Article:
Brian “Andy” Rodgers
I. Social Studies/Language Arts 4th Grade
The students will be able to compare and contrast historical colonial education with education of present day. The students will be able to do this by simulating a colonial school day using hornbooks and bench seating.
A. South Carolina Language Arts Standards
The students will be able to:
4-R1.18 – Demonstrate the ability to compare and contrast his or her findings on a particular topic after having extracted that Information from two or more pieces of graphic or written material.
South Carolina Social Studies Standards
Unit of study: History: Time, Continuity and Change
4.2 Compare and contrast the lives of European, African and North American families in various regions in colonial times.
B. The value of this lesson is to use a simulation of a colonial school day to allow the students to make real connections to schooling of the past. The students will be involved in creating their own hornbooks, and they will have the opportunity to use the hornbooks in an actual lesson.
1. The teacher will begin the activity by discussing goals and objectives of the lesson with the students. The teacher will then ask if any students have prior knowledge about school during the colonial era. The teacher will list ideas students have on the dry erase board. This will form the beginning of a KWL chart the students will include in their ongoing “Colonial/Revolutionary War” notebook.
B. Advanced Organizer
• The teacher will then introduce excerpts from the book …if you lived in Colonial Times. The teacher will then discuss passages with the class.
• The students will work in cooperative groups sharing things they learned during the reading of …if you lived in Colonial Times. They will then record newly learned information in their notebook.
• The teacher will introduce the hornbook by showing the students a model.
• The teacher will distribute blank hornbook templates and have the students glue parts on to their hornbooks.
• The students will tie yarn through the hole of the hornbook. This will allow the students to wear the hornbook around their neck during the following day.
• Hornbooks will be collected and the students will be instructed that they will be taught a lesson during the next day using the hornbooks.
• The teacher will close the lesson by questioning the students on how colonial classrooms operated and how hornbooks were used in the classroom.
END OF PART 1
• The teacher will rearrange the classroom while the students are at their activity break. Desks will be replaced by bench seating. The students’ hornbooks will be placed in alphabetical order with the boys on the front row and girls on the back row.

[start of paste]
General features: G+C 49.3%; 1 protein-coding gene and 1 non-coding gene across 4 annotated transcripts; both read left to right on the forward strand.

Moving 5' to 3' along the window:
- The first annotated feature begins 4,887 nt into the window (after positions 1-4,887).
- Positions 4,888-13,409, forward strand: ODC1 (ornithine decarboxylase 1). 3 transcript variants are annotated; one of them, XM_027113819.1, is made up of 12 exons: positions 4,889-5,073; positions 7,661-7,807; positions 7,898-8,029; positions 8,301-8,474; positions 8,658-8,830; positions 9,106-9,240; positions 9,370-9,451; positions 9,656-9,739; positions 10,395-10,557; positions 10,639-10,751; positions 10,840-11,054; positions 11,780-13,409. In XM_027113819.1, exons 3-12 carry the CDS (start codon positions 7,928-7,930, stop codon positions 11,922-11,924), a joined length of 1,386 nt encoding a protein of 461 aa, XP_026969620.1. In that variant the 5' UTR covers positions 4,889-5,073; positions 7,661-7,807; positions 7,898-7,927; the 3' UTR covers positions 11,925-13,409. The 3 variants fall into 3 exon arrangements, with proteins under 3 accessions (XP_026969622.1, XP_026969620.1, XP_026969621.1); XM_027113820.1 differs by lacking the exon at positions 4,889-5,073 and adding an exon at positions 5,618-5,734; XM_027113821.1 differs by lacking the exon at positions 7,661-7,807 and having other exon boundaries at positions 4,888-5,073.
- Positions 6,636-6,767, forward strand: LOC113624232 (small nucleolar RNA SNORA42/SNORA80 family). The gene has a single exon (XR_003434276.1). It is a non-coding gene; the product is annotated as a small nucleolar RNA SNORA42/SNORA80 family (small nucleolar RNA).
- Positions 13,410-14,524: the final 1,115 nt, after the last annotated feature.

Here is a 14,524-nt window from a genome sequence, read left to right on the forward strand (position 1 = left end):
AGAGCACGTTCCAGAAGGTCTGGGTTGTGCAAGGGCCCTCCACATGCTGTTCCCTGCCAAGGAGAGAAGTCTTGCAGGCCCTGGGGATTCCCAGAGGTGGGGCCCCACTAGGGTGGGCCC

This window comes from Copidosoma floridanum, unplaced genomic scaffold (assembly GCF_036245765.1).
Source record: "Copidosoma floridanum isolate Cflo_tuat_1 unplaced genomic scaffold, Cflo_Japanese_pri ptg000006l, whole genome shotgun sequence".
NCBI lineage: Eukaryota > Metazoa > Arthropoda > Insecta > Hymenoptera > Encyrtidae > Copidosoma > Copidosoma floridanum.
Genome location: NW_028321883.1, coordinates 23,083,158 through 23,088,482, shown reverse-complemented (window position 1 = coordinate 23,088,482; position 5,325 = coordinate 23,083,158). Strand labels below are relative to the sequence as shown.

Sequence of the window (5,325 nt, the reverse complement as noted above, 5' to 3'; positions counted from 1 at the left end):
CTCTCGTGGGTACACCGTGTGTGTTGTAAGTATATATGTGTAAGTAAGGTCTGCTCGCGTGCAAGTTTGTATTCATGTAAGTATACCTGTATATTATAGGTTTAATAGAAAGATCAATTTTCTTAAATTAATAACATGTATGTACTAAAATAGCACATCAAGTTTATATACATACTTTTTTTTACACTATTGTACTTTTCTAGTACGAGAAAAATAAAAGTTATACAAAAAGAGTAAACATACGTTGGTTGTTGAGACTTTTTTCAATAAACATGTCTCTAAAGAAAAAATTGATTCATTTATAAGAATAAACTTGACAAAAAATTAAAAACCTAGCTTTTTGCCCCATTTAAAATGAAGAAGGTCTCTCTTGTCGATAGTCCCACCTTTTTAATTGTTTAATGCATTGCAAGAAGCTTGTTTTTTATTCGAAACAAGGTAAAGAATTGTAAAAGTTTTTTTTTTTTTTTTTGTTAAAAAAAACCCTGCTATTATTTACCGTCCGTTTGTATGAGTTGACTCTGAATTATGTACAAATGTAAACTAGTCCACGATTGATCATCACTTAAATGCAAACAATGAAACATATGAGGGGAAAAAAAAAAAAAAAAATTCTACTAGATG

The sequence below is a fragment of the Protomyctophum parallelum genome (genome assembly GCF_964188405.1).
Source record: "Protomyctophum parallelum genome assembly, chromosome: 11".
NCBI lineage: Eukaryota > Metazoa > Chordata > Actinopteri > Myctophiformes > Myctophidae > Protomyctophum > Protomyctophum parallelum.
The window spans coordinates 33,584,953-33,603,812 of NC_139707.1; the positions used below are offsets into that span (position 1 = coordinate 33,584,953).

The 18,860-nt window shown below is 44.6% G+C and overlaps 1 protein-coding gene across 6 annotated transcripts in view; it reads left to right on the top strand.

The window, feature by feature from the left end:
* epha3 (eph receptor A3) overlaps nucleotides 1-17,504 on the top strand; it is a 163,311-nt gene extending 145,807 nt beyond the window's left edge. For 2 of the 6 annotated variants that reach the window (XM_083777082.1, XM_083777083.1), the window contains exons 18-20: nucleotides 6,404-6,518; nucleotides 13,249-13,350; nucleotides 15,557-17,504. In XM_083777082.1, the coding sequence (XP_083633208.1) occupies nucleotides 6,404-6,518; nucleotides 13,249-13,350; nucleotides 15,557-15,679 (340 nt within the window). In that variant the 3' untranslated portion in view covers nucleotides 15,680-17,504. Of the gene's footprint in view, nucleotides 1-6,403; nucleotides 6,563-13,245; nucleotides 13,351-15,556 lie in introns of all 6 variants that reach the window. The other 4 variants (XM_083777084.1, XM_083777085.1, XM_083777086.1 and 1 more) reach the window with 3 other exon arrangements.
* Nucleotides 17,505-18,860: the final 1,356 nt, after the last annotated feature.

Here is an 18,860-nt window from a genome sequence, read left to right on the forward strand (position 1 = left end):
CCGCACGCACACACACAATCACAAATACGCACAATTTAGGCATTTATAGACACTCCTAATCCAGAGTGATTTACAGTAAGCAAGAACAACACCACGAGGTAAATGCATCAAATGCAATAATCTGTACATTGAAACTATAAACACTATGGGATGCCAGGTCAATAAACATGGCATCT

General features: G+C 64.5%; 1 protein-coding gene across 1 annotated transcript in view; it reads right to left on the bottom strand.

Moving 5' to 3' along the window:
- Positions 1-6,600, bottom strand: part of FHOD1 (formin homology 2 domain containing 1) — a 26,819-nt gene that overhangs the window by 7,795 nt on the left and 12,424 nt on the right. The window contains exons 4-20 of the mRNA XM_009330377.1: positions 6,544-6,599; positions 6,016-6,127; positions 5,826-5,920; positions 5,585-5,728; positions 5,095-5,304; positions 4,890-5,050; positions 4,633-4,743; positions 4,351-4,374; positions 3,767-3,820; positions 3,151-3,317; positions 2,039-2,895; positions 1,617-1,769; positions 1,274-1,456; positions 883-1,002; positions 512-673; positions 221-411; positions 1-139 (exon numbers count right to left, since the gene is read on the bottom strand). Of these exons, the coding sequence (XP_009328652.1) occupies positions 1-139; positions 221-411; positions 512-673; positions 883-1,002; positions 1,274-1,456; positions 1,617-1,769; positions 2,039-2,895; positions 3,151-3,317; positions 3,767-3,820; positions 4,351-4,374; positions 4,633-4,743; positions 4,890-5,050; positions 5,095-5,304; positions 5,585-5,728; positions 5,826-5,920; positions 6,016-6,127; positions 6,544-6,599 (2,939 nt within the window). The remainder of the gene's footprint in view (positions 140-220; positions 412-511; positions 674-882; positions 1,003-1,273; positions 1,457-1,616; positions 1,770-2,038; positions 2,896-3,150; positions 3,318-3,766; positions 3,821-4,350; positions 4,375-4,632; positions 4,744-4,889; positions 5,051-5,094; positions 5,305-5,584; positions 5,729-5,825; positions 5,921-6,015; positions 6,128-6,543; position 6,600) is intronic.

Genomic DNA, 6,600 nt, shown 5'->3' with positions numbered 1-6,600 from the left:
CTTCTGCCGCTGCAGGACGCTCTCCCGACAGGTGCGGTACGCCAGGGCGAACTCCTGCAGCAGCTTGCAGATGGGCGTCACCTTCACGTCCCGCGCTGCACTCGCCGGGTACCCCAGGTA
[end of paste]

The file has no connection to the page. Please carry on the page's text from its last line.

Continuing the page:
• The students will be informed that this will simulate many of the characteristics of a colonial school setting.
• The teacher will start the second lesson by accessing the students’ prior knowledge of previous lesson. Excerpts of …if you lived in Colonial Times may be re-read to refresh the students’ memory.
• The teacher will create a dialogue discussing the strict rules of no talking out of turn and how good colonial manners were expected.
• Examples of consequences such as DUNCE CAPS, etc. will be discussed.
• The teacher will then discuss how “rote” memorization was a key way of learning during the colonial period.
• A short spelling lesson will be given using the hornbooks.
• The teacher will then discuss what a proverb is. The teacher will also give an example of a proverb. (“A penny saved is a penny earned”)
• The teacher will then place two proverbs on the board and have the students choose one and write it on the blank side of their hornbook.
• The students will then be encouraged to practice “rote memorization” to learn their proverb.
• The teacher will then pass out Venn diagram templates for students to make comparison and contrasts of colonial schools versus present day public schools.
1. Pacing: 2 day lesson 45-60 minutes for each lesson
2. Assessment criterion: Orally through discussion and questioning techniques (observation) and completion a Venn diagram comparing and contrasting colonial schools and present day public schools.
1. Instructional Strategies
e. Reading for specific content
g. Teacher-led discussion
i. Independent practice
k. Maps, graphs, charts, diagrams
n. Teacher Observation (informal)
2. Guided Practice
Teacher will list newly learned information to model note taking.
3. Independent Practice
The students will record information learned using a Venn diagram to make comparisons.
4. Group Activities
Discussion of Colonial schools
Oral questioning to the class
5. Early Finishers
The early finishers will have the opportunity to complete a 3,2,1 activity. The students will write in their colonial journals, 3 things they learned about colonial schools, 2 things they disliked about colonial schools, 1 thing they liked.
The students’ hornbook and Venn diagram will be evaluated.
Book – …If you lived in Colonial Times by Ann McGovern